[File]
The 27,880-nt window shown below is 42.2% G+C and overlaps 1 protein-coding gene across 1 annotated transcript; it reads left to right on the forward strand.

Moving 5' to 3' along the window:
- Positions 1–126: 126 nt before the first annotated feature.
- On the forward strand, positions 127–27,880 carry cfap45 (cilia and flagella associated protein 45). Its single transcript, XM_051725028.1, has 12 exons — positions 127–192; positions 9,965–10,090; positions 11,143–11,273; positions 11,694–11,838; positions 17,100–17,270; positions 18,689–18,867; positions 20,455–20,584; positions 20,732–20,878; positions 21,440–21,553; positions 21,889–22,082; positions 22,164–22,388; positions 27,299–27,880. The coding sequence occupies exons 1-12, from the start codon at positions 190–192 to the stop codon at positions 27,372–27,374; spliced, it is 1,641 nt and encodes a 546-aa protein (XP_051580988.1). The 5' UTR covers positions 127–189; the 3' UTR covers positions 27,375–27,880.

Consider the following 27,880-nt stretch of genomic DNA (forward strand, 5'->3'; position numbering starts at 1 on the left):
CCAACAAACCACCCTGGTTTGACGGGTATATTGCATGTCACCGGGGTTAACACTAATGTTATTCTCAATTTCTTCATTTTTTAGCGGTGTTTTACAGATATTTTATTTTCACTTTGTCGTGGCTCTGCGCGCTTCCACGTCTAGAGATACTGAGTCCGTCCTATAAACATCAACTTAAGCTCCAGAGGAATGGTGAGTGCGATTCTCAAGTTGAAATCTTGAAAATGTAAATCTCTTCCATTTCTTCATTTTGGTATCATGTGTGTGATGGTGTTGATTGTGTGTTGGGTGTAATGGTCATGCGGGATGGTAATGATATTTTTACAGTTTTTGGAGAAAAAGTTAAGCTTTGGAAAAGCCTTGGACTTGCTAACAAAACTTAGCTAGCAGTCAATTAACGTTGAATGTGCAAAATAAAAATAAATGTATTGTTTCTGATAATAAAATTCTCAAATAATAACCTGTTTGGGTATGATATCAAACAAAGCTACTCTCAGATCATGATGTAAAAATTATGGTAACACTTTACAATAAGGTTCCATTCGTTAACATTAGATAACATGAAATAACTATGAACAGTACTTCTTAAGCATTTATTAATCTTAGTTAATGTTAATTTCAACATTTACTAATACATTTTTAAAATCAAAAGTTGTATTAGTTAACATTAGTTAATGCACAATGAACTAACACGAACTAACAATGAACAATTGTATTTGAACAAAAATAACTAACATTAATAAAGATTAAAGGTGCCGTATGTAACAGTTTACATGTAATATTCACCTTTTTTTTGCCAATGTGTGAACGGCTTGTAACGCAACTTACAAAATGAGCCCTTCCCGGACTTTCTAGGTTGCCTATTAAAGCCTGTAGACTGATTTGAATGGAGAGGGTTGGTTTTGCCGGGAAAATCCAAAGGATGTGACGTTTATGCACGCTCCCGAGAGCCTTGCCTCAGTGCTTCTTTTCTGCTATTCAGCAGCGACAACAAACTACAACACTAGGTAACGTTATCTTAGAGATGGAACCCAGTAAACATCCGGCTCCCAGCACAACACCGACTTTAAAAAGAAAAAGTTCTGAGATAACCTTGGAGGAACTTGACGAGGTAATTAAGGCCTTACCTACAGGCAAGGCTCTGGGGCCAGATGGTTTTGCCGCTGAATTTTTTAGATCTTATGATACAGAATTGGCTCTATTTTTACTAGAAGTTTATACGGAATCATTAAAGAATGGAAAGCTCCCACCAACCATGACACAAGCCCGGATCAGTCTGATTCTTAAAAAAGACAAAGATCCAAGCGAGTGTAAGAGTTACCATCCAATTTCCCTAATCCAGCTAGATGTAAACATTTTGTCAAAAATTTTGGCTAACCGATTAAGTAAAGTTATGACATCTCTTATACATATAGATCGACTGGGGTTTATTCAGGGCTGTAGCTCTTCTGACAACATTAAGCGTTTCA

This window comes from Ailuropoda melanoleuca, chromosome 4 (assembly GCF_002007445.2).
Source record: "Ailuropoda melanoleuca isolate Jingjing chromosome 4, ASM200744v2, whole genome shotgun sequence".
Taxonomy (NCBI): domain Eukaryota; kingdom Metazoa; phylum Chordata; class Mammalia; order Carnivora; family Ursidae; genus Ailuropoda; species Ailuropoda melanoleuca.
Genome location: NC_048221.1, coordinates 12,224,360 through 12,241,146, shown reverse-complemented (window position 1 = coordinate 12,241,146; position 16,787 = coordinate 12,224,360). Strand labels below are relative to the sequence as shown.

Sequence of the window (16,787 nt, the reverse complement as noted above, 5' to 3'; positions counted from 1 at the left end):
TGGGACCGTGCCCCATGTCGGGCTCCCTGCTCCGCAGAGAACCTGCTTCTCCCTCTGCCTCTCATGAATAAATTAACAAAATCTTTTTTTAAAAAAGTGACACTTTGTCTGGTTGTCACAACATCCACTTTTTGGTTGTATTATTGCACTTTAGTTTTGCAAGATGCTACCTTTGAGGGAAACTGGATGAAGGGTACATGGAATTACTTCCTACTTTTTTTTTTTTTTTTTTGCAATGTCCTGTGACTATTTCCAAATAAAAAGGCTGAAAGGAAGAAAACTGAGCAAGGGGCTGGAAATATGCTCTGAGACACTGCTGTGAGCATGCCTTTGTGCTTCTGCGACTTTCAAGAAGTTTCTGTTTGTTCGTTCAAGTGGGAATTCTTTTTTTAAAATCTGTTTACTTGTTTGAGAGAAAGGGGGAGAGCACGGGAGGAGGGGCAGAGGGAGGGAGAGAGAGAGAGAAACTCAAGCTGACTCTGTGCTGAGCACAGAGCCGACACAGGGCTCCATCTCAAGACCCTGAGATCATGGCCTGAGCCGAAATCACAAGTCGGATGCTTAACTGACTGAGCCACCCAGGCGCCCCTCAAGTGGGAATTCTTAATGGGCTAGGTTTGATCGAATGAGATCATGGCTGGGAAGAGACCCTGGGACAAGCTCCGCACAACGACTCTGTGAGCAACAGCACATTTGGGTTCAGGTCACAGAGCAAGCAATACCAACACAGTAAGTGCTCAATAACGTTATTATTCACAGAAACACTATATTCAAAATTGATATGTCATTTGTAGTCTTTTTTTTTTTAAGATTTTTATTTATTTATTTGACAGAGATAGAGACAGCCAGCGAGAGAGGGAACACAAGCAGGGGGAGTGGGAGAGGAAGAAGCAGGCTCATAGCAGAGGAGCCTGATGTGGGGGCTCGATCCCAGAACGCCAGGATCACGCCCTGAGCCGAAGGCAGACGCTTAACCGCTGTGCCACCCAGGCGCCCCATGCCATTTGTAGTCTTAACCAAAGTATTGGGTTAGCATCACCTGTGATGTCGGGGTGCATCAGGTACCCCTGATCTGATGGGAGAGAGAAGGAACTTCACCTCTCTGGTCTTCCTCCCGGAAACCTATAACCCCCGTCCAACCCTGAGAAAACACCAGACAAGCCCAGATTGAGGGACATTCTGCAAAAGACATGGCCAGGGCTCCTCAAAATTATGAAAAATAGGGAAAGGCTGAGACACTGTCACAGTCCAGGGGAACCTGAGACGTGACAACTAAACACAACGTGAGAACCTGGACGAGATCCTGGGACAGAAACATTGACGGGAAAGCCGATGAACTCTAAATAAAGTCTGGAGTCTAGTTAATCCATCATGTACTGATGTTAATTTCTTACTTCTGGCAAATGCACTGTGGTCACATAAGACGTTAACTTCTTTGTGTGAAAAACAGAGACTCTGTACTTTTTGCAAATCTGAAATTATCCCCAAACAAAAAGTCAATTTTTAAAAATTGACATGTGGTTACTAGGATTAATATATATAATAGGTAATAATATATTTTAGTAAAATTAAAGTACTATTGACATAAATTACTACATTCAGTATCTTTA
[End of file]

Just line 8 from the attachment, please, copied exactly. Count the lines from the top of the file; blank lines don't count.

Source record: "Ailuropoda melanoleuca isolate Jingjing chromosome 4, ASM200744v2, whole genome shotgun sequence".